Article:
Books Online - still the best...

When I am teaching a class I always emphasize the importance of SQL Server Books Online. This Help system is, in my opinion, the best in the business. The proof is that even the experts use it on a regular basis. It is not just a beginner’s tool. It is full of valuable information, especially working examples. Let’s take a look….

When Sybase originally developed SQL Server, it embarked on the Books Online strategy for a Help system. At the time, most products would ship with a ton of manuals in hardcopy that would sit on the shelf and would rarely be used. Or if you did need the manual, it was always in the “other” office or had been mislaid. The more expensive the product, the more manuals you received. It was product by the pound. But Sybase, to its credit, saw the green side of things and started thinking about electronic documentation – Books Online was born.

To give Microsoft its credit, it has committed the resources to maintaining BOL over the years and it shows. The BOL content is updated continually and the code examples are accurate and useful. The downloadable version of Books Online is updated every couple of months, even between service packs. The 2005 and later versions allow you to access the Online Help on MSDN to get the latest and greatest assuming an internet connection is available. You can also switch this feature off if you do not have an internet connection or if you just don’t want to wait for the extra time that the downloads take. If you do switch off Online Help, it is called using the “local only” copy of BOL.

At the SQL PASS Conference last month, I met with some Microsoft developers in the SQL Release Services division over lunch and I expressed how good a job was being done with Books Online. “The best Help system in the business” I said. “All the experts use the system on a regular basis, so well done” I said. They let me know that they were considering making a monthly version of Books Online available. “Excellent idea” I said. Then they asked an interesting question. “Is there a compelling reason to continue with the local only copy of BOL?”. “Why do you ask?”. “Well, in meetings the suggestion comes up now and again to just maintain BOL on MSDN and do away with the resources to issue a released local version. The release version technically becomes out of date as soon as it’s released. The assumption is that everyone has an internet connection”.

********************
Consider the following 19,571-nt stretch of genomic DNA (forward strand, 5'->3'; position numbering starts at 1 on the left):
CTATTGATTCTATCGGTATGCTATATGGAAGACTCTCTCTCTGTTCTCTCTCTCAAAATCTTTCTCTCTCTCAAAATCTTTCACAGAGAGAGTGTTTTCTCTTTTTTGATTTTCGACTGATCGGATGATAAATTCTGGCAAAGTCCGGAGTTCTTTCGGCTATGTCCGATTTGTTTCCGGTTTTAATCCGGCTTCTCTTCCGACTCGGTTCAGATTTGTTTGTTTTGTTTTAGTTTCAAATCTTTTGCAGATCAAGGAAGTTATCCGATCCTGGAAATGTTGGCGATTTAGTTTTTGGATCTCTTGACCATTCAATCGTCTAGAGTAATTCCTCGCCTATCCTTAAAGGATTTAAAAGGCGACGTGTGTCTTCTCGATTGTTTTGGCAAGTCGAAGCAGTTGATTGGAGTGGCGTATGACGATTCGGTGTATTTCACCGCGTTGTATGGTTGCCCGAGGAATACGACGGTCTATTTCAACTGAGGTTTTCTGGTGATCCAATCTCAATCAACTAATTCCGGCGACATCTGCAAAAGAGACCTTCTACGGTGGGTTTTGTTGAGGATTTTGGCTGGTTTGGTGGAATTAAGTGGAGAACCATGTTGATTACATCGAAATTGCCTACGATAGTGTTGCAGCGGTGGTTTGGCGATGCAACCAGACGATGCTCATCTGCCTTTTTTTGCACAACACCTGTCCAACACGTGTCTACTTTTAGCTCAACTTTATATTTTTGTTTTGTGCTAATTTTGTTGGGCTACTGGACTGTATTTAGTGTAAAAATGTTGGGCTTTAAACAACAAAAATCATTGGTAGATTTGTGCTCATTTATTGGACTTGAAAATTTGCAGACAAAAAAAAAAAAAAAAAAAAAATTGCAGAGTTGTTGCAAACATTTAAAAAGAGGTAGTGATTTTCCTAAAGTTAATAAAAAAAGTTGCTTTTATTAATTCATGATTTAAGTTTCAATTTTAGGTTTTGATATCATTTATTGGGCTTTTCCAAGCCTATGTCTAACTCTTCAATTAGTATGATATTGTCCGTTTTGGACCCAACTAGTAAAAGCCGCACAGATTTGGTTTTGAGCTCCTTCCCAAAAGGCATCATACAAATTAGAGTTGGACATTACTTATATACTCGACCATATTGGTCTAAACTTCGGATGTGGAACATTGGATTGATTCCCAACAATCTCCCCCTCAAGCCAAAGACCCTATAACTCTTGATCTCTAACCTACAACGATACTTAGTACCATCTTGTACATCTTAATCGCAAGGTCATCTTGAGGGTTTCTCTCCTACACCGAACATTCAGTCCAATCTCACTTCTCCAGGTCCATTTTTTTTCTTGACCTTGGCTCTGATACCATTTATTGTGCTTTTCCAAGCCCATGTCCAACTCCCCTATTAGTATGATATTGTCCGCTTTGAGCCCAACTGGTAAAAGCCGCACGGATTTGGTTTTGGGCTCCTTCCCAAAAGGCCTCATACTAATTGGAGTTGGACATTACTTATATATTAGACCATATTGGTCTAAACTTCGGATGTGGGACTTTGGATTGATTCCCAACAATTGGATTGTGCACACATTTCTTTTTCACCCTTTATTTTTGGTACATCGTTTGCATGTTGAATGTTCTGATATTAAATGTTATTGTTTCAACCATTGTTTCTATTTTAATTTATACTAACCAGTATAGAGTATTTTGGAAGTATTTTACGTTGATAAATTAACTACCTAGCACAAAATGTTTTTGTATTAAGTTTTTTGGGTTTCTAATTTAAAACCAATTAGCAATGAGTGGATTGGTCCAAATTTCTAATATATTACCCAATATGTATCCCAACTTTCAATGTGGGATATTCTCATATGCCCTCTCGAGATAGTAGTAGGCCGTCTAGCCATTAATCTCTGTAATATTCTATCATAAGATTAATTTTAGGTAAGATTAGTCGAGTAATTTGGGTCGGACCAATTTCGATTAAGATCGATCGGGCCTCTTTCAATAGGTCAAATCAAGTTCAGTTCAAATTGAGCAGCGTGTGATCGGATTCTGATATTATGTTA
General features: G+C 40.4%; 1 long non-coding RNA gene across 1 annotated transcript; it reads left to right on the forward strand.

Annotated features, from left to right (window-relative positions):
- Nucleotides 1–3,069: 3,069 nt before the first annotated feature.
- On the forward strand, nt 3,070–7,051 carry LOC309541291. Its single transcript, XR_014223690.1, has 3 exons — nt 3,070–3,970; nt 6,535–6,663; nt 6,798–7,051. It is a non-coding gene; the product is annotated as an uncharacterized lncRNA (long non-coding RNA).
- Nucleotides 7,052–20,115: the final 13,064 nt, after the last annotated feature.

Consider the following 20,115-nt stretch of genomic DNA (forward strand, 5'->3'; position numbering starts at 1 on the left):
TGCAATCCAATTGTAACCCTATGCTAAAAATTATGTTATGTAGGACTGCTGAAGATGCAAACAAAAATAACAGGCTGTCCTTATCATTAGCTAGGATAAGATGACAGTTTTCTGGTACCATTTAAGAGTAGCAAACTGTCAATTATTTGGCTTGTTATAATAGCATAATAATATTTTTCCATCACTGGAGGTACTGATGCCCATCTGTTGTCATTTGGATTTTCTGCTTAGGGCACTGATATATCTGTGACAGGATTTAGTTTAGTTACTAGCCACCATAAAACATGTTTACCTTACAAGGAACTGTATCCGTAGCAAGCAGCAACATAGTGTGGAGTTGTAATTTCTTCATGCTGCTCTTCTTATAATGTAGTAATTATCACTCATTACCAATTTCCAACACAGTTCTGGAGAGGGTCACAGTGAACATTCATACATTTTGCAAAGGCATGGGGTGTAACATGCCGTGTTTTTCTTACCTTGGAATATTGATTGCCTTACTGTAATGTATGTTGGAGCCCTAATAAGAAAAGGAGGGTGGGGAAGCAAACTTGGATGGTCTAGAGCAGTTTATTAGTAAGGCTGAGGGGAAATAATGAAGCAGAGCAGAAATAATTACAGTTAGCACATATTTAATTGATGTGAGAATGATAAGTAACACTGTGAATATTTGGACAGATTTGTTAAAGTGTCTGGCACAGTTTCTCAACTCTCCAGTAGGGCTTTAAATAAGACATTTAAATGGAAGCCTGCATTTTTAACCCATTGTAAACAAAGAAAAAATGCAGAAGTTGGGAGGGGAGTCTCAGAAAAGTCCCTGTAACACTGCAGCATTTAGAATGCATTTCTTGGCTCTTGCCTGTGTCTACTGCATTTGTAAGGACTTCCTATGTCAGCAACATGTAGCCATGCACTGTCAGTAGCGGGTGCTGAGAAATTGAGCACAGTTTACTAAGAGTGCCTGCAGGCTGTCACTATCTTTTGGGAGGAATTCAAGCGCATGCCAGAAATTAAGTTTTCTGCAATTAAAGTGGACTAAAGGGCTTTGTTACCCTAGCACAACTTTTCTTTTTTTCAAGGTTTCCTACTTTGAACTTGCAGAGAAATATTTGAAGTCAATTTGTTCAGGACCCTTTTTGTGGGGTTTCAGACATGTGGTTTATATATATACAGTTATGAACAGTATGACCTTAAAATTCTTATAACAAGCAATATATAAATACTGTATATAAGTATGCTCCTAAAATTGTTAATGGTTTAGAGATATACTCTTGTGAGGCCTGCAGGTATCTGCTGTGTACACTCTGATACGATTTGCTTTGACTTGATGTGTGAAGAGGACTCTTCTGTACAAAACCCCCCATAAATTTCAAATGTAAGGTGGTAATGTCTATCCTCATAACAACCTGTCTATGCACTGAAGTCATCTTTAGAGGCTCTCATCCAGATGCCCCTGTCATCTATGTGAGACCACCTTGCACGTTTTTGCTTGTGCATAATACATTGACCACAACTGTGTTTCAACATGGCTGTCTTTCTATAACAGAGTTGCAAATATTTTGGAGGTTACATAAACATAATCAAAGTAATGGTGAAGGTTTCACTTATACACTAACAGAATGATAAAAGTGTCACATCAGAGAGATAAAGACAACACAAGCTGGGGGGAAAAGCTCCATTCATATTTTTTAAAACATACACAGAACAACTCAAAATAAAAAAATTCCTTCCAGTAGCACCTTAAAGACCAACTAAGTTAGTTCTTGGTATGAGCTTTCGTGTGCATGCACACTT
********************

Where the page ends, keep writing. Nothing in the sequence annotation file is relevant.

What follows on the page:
Well, I was surprised by the question. Especially in the training arena, we tend to isolate the classrooms for security reasons to avoid viruses coming down onto our network so we cannot guarantee an internet connection.  BOL is invaluable in the classroom. Also, in work situations, most database servers are protected from the internet, again for security, so if you are working directly on the server an internet connection may not be an option. The Online Help is useful as an option but many times the same information is accessible quicker from the local copy. Just yesterday, I was frustrated by waiting for BOL to appear because the system refused to show anything until it had searched MSDN for the latest info which ended up being the same anyway.  On my machine isolated from the internet, BOL info appeared quickly and easily.

One final note, Microsoft’s Official Curriculum (MOC) itself is based on Virtual PC and Virtual Server images that are isolated from the internet on the host machine. So as trainers, we need that local copy so that students can actually learn from BOL during a class as well as learn how to use the system itself. Yes, experts use BOL but students definitely need it to fall back on. If Microsoft goes with a web version only, there will be a big hole during the training cycle. I noticed a precursor to this with the SQL Server 2008 training I gave at a customer site recently. The new SQL Server Installation Center has many links within it that are internet dependent. The Microsoft labs themselves let students know that most links will not work during the exercises because of the absence of a web connection. This does not look impressive and much information is missing from the class.

So my vote goes for Books Online to remain ubiquitous - both on the web and locally.



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